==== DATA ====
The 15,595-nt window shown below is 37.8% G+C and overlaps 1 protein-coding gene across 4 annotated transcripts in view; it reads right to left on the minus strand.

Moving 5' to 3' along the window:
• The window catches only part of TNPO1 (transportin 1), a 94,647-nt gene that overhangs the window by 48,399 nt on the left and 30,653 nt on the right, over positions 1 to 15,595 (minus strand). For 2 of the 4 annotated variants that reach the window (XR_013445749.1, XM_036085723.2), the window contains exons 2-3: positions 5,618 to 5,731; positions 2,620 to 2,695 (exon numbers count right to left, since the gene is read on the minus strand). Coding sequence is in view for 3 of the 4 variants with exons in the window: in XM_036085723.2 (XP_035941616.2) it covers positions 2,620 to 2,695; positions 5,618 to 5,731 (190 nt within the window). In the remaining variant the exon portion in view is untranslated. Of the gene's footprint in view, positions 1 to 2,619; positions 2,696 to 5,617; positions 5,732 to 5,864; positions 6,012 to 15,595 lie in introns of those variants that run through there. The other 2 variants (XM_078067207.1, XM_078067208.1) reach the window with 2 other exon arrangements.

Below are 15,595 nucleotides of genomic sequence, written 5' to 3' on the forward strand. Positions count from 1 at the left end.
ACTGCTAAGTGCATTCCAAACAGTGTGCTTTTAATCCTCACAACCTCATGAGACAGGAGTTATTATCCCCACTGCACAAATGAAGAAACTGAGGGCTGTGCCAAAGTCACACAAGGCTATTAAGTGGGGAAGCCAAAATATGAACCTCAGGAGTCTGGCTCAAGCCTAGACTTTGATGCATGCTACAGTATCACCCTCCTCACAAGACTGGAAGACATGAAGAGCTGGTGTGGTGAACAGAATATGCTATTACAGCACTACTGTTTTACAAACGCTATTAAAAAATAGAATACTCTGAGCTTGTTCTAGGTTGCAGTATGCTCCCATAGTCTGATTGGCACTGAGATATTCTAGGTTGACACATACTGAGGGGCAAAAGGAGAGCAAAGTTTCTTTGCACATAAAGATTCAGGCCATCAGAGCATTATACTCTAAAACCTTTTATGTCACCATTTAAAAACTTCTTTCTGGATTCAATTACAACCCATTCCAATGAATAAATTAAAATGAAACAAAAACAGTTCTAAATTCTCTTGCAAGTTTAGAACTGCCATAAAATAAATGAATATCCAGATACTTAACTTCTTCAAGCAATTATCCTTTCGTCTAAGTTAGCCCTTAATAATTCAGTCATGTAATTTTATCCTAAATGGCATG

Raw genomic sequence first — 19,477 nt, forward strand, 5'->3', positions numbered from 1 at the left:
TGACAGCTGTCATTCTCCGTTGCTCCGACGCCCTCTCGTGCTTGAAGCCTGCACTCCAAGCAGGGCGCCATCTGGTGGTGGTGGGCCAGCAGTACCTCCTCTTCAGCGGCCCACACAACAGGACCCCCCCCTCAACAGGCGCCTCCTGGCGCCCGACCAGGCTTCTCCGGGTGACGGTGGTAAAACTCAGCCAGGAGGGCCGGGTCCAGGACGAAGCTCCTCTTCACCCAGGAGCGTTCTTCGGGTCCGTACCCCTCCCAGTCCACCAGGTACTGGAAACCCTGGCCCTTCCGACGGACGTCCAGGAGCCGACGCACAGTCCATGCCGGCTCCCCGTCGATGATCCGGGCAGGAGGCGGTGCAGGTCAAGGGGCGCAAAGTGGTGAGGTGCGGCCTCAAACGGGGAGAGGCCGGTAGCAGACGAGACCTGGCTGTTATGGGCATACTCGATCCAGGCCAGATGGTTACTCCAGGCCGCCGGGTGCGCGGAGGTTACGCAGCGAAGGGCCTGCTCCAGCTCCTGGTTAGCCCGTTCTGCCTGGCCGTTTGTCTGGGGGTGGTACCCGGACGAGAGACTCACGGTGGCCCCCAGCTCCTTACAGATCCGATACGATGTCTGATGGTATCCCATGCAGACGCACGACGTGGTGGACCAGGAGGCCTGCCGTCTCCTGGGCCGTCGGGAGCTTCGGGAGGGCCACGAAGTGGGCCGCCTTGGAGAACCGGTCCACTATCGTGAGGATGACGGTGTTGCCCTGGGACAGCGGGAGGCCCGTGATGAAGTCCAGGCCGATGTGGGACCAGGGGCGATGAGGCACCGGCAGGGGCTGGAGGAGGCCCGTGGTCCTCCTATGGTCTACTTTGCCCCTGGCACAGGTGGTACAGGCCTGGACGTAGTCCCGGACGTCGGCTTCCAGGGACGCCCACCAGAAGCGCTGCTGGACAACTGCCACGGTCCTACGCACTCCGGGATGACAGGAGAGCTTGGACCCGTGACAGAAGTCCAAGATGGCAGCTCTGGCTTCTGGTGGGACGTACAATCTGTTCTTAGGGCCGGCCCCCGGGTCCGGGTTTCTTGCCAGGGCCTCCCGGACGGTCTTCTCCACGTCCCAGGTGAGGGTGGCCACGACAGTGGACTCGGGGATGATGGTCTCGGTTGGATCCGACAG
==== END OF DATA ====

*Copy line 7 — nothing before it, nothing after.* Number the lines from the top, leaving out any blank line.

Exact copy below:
TGACAGCTGTCATTCTCCGTTGCTCCGACGCCCTCTCGTGCTTGAAGCCTGCACTCCAAGCAGGGCGCCATCTGGTGGTGGTGGGCCAGCAGTACCTCCTCTTCAGCGGCCCACACAACAGGACCCCCCCCTCAACAGGCGCCTCCTGGCGCCCGACCAGGCTTCTCCGGGTGACGGTGGTAAAACTCAGCCAGGAGGGCCGGGTCCAGGACGAAGCTCCTCTTCACCCAGGAGCGTTCTTCGGGTCCGTACCCCTCCCAGTCCACCAGGTACTGGAAACCCTGGCCCTTCCGACGGACGTCCAGGAGCCGACGCACAGTCCATGCCGGCTCCCCGTCGATGATCCGGGCAGGAGGCGGTGCAGGTCAAGGGGCGCAAAGTGGTGAGGTGCGGCCTCAAACGGGGAGAGGCCGGTAGCAGACGAGACCTGGCTGTTATGGGCATACTCGATCCAGGCCAGATGGTTACTCCAGGCCGCCGGGTGCGCGGAGGTTACGCAGCGAAGGGCCTGCTCCAGCTCCTGGTTAGCCCGTTCTGCCTGGCCGTTTGTCTGGGGGTGGTACCCGGACGAGAGACTCACGGTGGCCCCCAGCTCCTTACAGATCCGATACGATGTCTGATGGTATCCCATGCAGACGCACGACGTGGTGGACCAGGAGGCCTGCCGTCTCCTGGGCCGTCGGGAGCTTCGGGAGGGCCACGAAGTGGGCCGCCTTGGAGAACCGGTCCACTATCGTGAGGATGACGGTGTTGCCCTGGGACAGCGGGAGGCCCGTGATGAAGTCCAGGCCGATGTGGGACCAGGGGCGATGAGGCACCGGCAGGGGCTGGAGGAGGCCCGTGGTCCTCCTATGGTCTACTTTGCCCCTGGCACAGGTGGTACAGGCCTGGACGTAGTCCCGGACGTCGGCTTCCAGGGACGCCCACCAGAAGCGCTGCTGGACAACTGCCACGGTCCTACGCACTCCGGGATGACAGGAGAGCTTGGACCCGTGACAGAAGTCCAAGATGGCAGCTCTGGCTTCTGGTGGGACGTACAATCTGTTCTTAGGGCCGGCCCCCGGGTCCGGGTTTCTTGCCAGGGCCTCCCGGACGGTCTTCTCCACGTCCCAGGTGAGGGTGGCCACGACAGTGGACTCGGGGATGATGGTCTCGGTTGGATCCGACAG